Fiji Faces Significant Losses Following Tropical Cyclone Winston
1 min read

Fiji Faces Significant Losses Following Tropical Cyclone Winston

Fiji Faces Significant Losses Following Tropical Cyclone Winston

Explaining that rural farm and maritime regions “bore the brunt of [the storm’s] fury,” Fiji’s government is coming to the realization that Tropical Cyclone Winston will create significant insured and economic losses for the island nation.

“Unfortunately the recovery process will take time. Perhaps a long time.” said Fiji Prime Minister Josaia Voreqe Bainimarama in a statement Wednesday. “Almost no part of our nation has been left unscarred.”

Tropical Cyclone Winston was a Category 5 storm when it hit Fiji over the weekend that brought 185 mph winds and is considered to be one of the most powerful cyclones to ever hit the South Pacific. Thus far at least 364 dwellings along with 65 schools are considered damaged or destroyed, according to the UN Office for the Coordination of Humanitarian Affairs.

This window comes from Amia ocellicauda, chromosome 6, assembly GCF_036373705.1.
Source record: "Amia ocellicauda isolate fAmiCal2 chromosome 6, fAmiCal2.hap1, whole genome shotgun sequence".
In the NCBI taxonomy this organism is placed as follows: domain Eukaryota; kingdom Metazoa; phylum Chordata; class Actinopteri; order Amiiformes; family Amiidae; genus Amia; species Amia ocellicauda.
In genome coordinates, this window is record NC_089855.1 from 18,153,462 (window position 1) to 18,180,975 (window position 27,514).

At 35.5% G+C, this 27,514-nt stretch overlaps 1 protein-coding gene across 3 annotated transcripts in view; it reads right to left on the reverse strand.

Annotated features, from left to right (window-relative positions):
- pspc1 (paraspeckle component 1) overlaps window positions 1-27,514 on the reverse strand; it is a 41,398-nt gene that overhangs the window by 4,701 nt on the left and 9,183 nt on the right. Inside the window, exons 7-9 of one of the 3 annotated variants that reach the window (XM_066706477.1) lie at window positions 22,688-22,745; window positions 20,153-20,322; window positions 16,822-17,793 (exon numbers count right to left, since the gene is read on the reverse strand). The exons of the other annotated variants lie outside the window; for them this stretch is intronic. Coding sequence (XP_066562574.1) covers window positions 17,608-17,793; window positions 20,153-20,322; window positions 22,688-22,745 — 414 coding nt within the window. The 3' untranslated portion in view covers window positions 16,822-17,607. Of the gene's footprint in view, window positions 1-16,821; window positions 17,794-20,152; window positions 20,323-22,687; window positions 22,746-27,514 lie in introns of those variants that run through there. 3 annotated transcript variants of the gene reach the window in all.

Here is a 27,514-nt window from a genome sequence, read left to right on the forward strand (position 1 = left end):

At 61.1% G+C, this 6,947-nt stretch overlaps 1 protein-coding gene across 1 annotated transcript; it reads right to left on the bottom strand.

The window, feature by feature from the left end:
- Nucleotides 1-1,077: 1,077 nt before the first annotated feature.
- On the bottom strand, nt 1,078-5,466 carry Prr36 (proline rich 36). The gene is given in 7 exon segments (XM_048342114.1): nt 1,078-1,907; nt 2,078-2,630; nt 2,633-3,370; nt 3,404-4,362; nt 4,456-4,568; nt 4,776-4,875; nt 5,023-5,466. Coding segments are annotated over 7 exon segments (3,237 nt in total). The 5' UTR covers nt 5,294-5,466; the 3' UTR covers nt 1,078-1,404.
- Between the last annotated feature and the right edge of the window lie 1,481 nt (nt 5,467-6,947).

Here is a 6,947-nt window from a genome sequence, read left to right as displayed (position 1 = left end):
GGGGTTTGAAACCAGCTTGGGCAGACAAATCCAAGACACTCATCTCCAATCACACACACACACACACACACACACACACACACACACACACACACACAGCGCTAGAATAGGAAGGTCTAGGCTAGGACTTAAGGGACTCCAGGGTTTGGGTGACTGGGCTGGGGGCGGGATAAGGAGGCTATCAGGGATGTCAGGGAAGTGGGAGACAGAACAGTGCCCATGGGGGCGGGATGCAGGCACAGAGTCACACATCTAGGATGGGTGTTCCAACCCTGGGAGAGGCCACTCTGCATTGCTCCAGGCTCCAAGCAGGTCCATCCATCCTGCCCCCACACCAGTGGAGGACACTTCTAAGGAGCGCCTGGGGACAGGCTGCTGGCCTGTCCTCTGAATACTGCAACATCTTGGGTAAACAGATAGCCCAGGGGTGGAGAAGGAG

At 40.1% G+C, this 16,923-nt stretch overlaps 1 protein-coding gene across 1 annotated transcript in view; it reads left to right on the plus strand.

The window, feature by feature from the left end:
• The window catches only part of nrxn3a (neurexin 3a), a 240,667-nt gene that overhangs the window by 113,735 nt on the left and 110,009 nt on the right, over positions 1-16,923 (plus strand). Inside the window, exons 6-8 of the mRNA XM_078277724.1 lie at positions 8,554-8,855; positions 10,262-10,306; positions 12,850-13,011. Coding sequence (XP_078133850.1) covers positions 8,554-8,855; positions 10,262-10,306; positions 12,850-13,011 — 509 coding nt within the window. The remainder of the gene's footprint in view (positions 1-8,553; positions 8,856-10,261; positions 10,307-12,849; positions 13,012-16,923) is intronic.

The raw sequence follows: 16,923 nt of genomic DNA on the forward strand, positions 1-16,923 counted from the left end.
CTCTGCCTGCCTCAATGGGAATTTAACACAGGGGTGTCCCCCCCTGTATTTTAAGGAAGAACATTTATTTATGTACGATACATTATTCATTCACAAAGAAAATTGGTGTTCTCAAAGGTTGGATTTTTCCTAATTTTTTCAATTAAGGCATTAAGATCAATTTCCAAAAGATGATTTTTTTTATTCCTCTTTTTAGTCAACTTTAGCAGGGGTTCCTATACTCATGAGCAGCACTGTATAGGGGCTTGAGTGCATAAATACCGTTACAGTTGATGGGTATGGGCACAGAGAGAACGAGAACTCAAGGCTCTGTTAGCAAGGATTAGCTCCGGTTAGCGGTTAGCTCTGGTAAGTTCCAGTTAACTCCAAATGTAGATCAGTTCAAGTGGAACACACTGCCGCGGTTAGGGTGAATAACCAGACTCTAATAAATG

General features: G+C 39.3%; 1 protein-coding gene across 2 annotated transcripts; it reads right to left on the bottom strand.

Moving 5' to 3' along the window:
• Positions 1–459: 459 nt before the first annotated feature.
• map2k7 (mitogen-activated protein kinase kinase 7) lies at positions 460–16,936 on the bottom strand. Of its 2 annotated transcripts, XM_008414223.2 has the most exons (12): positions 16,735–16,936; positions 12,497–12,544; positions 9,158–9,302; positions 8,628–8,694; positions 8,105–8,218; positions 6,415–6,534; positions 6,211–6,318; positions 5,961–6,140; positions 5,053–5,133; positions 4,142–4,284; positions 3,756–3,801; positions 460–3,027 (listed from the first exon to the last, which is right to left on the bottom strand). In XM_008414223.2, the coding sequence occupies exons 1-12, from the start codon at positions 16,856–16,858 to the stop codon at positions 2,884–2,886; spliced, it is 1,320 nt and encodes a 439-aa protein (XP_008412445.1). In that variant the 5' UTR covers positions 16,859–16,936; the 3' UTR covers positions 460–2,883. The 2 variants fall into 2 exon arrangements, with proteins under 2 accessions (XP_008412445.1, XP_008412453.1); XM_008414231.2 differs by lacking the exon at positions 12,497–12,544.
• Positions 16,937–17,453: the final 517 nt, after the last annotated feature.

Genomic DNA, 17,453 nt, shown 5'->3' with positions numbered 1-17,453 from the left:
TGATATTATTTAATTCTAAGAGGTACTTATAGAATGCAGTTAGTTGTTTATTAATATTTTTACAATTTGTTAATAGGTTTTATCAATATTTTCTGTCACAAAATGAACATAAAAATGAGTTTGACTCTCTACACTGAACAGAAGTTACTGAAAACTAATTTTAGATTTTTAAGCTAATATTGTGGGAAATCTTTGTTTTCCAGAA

The government announced a series of “assistance packages” for displaced residents, including unsecured home loans at “interest rates below 5% over a five year term.” Fiji also announced that the Fiji National Provident Fund will “offer $1000 available to its members for immediate disaster relief, with an additional $5000 available for home repairs.”

“In the coming days, I will also make an announcement regarding a specific package to assist those who have lost their homes or whose homes have been damaged and need repairs.” Bainimarama added.

A storm of this size was not unexpected. A recent report by the Word Bank said that Fiji is expected to incur average long term annual losses of F$158 million (US$85 million) “due to earthquakes and tropical cyclones.”

The report adds that the, the Fiji non-life insurance market is the second-largest in the Pacific Island Countries with a total premium of F$174.5 million (US$95 million). There seven local insurers with a total premium income of F$145.5 million (US$78 million). F$29 million (US$16 million)—or 17 percent of the market—is with offshore insurers, the World Bank report adds.

 

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